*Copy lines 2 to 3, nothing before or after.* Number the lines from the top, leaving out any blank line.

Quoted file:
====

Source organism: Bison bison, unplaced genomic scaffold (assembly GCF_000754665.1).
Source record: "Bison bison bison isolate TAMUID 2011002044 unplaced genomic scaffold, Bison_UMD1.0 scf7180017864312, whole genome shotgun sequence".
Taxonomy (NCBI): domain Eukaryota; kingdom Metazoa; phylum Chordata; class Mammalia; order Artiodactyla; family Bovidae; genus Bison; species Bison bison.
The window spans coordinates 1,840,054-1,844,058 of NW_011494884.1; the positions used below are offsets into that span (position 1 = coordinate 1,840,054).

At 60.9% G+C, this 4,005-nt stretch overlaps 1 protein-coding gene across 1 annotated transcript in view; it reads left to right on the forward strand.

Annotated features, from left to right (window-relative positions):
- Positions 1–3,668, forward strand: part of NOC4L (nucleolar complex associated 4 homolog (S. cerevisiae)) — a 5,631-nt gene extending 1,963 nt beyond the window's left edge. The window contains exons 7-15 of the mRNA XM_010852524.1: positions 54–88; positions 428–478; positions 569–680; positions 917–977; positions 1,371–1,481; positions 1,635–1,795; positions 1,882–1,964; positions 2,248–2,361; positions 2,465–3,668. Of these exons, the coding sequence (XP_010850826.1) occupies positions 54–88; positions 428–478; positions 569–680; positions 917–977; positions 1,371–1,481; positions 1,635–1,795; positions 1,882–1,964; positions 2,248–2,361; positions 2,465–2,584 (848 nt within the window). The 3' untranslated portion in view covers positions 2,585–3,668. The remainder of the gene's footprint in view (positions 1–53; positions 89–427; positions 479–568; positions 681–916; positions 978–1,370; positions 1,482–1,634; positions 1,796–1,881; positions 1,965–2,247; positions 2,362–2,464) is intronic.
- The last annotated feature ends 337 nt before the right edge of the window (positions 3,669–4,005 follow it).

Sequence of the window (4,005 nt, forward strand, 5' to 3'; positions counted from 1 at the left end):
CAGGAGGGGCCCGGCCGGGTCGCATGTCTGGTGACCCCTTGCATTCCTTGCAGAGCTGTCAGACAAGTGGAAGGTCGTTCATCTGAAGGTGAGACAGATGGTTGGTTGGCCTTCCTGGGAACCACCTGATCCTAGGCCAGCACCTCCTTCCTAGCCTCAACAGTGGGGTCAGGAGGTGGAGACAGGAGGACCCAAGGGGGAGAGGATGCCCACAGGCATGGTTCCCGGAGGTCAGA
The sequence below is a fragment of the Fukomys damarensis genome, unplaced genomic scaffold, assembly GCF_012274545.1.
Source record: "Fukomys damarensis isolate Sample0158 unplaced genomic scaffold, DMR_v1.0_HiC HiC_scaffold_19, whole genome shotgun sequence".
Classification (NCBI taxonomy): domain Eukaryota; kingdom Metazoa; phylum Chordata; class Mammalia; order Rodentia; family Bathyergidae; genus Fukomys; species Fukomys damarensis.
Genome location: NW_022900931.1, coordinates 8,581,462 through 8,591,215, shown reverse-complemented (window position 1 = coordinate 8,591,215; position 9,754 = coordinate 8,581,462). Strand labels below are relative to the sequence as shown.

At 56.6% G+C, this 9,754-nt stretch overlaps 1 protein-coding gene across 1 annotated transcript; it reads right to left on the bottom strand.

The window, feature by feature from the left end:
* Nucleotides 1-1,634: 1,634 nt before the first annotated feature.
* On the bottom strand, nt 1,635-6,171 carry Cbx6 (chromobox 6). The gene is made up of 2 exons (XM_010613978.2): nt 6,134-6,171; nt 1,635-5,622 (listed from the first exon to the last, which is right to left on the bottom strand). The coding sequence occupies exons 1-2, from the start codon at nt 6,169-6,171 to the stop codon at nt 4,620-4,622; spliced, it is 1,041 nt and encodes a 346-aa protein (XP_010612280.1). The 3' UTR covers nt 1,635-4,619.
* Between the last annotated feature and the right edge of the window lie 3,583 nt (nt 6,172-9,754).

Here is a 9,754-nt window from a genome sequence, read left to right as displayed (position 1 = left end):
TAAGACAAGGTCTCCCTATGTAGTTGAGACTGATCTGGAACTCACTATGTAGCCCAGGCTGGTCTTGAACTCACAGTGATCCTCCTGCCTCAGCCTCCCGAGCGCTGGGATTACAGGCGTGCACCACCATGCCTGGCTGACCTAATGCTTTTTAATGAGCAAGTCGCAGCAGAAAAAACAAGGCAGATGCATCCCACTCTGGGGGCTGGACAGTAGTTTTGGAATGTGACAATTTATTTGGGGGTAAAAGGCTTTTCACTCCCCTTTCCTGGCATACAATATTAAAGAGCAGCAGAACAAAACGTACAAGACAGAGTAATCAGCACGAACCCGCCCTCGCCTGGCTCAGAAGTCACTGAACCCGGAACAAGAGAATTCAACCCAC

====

Source record: "Bison bison bison isolate TAMUID 2011002044 unplaced genomic scaffold, Bison_UMD1.0 scf7180017864312, whole genome shotgun sequence".
Taxonomy (NCBI): domain Eukaryota; kingdom Metazoa; phylum Chordata; class Mammalia; order Artiodactyla; family Bovidae; genus Bison; species Bison bison.